Overview of the Critical Mineral Exploration Tax Credit
Flow Through Shares and the Critical Mineral Exploration Tax Credit
In April 2022, the Canadian government announced as part of the 2022 Budget that it would be introducing a 30% Critical Mineral Exploration Tax Credit (CMETC). Bill C-32, which included amendments to the Income Tax Act providing for the new 30% CMETC, received Royal Assent on December 15, 2022.
The CMETC offers a 30% tax credit to people investing in flow-through shares in mining companies, where certain eligibility criteria, discussed below, is met. The new tax credit is double the Mineral Exploration Tax Credit (METC), which was introduced in October 2000 and allows investors to claim a 15% tax credit for eligible exploration expenses.
The CMETC is an alternative to the METC, and investors claiming the CMETC may not claim the METC as an additional tax credit.
The new 30% tax credit provides an increased incentive for people to invest in companies’ exploration activities for specified critical minerals that are necessary to develop clean
technologies. For example, critical minerals are needed to develop technologies such as solar panels and wind turbines. This initiative is part of the government’s objective of developing clean technologies in hopes of one day achieving a net-zero economy.
The CMETC is applicable to investments in flow-through shares. Flow-through shares provide a mechanism by which Canadian mining companies can issue shares to investors at a higher price than the investor would normally pay, if certain requirements are met. Mining companies may issue flow-through shares to investors by renouncing their Canadian exploration expenses (CEE) deduction, which allows mining companies to deduct 100% of these expenses from their income. When mining companies renounce their CEE deduction, their Investors can claim the CEE deduction to reduce their own income taxes. In order to claim CEE, the expense must relate to a mineral resource.
Further, to be eligible for the CMETC, certain requirements must be met. The expenses must be incurred as the result of exploration activities that relate to specified ‘critical minerals’. The following critical minerals have been identified as qualifying for the CMETC: copper, nickel, lithium, cobalt, graphite, rare earth elements, scandium, titanium, gallium vanadium, tellurium, magnesium, zinc, platinum group metals, and uranium. Furthermore, to qualify for the tax credit, the critical mineral must meet the definition of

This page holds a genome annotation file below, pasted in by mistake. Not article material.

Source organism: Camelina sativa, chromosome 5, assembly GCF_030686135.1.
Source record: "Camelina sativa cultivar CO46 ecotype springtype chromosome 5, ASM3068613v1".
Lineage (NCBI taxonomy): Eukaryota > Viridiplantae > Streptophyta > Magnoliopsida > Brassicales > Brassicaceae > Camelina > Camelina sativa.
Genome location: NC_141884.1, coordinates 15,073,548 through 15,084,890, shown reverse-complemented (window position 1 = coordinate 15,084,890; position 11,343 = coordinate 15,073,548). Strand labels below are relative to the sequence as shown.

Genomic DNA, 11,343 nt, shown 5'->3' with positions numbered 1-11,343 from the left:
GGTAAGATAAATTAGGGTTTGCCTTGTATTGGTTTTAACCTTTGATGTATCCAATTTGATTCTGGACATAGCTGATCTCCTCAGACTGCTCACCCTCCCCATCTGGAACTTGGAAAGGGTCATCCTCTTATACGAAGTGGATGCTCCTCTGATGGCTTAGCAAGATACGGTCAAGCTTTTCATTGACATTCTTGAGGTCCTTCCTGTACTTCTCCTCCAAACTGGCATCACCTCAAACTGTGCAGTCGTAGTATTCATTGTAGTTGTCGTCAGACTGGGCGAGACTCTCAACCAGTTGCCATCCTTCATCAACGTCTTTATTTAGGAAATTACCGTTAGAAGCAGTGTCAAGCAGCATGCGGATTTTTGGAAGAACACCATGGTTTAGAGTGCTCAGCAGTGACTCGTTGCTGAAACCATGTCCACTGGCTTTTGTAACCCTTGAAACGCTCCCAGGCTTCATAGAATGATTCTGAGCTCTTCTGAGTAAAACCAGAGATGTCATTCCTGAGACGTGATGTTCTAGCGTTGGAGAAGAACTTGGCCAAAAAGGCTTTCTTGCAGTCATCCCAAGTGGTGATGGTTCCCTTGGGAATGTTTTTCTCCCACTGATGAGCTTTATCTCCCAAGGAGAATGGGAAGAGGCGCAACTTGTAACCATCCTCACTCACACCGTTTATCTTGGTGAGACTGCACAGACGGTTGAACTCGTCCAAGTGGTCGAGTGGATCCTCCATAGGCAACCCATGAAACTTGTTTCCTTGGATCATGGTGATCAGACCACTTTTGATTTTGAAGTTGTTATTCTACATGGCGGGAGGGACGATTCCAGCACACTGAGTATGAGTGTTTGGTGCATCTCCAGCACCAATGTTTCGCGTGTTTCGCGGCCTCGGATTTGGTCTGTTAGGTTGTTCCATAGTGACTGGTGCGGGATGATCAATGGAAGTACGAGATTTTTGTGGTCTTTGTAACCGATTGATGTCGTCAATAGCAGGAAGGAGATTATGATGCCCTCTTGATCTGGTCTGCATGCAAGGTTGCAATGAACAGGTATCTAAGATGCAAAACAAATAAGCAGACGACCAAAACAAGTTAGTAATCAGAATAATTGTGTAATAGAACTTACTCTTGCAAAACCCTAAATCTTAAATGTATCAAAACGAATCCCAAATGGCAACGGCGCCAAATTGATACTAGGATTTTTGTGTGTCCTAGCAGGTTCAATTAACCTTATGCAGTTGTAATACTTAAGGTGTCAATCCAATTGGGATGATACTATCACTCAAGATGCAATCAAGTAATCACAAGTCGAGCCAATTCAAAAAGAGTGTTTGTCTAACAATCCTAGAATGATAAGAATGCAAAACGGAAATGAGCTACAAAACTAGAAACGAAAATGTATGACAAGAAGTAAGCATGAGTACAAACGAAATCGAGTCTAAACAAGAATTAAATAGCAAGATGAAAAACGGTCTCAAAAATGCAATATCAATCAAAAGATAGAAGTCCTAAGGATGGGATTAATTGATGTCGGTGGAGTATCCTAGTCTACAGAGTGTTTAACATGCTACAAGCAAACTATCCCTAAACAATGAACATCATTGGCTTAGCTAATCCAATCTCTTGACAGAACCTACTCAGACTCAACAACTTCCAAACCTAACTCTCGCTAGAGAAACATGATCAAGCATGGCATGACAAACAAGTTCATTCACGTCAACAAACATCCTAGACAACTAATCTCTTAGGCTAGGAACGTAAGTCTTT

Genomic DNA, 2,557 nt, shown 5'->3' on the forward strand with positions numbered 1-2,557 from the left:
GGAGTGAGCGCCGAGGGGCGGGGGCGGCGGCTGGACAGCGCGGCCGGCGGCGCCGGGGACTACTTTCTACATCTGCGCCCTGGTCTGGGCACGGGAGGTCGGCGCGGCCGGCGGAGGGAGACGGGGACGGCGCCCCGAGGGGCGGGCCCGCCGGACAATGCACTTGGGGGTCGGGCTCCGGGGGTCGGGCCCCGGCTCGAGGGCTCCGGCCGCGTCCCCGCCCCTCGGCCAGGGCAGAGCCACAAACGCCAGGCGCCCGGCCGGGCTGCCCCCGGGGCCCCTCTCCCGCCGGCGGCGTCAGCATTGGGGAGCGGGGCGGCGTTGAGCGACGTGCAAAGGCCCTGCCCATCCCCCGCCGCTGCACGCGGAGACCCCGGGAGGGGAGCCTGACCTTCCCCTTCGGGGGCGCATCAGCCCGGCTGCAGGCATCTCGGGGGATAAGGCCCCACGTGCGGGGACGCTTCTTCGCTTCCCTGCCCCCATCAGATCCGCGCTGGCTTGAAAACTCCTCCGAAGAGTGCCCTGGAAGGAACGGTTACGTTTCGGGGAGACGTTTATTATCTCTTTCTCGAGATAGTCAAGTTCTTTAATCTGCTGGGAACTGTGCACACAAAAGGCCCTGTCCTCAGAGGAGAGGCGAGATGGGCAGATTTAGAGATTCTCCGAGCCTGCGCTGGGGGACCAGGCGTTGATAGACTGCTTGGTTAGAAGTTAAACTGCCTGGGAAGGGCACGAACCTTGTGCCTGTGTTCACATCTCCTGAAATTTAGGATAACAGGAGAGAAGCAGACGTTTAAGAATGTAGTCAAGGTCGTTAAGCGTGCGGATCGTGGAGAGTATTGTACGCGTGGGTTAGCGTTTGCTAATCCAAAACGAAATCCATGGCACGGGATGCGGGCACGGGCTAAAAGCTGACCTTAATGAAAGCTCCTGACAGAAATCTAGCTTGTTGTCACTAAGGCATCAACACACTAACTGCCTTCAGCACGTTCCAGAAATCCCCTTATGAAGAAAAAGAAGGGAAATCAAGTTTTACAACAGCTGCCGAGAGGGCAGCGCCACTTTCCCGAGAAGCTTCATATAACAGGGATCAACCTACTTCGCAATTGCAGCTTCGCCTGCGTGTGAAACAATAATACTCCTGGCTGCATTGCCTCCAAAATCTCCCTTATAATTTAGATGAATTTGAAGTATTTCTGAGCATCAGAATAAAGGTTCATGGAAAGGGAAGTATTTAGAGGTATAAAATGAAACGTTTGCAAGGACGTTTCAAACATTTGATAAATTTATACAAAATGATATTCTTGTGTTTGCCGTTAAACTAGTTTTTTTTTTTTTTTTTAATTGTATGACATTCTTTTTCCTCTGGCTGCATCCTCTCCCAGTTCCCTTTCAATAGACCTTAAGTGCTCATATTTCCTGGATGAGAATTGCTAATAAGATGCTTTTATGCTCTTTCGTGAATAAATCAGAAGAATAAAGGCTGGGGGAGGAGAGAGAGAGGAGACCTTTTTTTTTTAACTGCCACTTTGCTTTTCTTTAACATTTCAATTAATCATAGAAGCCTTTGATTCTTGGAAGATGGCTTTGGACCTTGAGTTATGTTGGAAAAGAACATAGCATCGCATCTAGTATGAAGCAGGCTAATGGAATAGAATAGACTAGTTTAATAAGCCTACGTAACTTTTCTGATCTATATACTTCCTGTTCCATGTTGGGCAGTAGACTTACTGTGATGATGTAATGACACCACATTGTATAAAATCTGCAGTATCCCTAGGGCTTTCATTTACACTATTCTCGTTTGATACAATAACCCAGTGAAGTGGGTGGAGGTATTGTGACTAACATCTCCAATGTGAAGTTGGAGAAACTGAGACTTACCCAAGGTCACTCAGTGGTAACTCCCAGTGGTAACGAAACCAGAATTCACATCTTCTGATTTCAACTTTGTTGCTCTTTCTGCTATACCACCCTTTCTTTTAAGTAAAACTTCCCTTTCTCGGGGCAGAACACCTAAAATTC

‘mineral resource’ or receive certification from the Minister of Natural Resources. In 2023, the federal Budget amended the definition of ‘mineral resource’ in the Income Tax Act to include lithium from brines. This will allow companies to renounce CEE deductions for expenses relating to lithium from brines in favour of their investors in order to issue flow-through shares.
The exploration activities must primarily target critical minerals, meaning the mining company must expect that at least 50% of the minerals that are the subject of the exploration activity are critical minerals.
A qualified professional engineer or professional geologist must certify in prescribed form T100A-CERT, that the expense is incurred under an exploration that targets critical minerals. The certification must be completed within 12 months of the flow-share agreement having been made. A ‘qualified professional engineer or professional geologist’ is defined in the legislation. Furthermore, the flow-through share agreement for which the tax credit is being claimed must be made after April 7, 2022, and on or before March 31, 2027.
This new tax credit has the potential to increase investment in projects that target specific minerals which can be used for the development of clean technology. Ultimately, this initiative will help Canada move towards having a net-zero economy, a goal which the country has committed to realizing by 2050.
This article provides information of a general nature only. It does not provide legal advice nor can it or should it be relied upon. All tax situations are specific to their facts and will differ from the situations in this article. If you have specific legal questions you should consult a lawyer.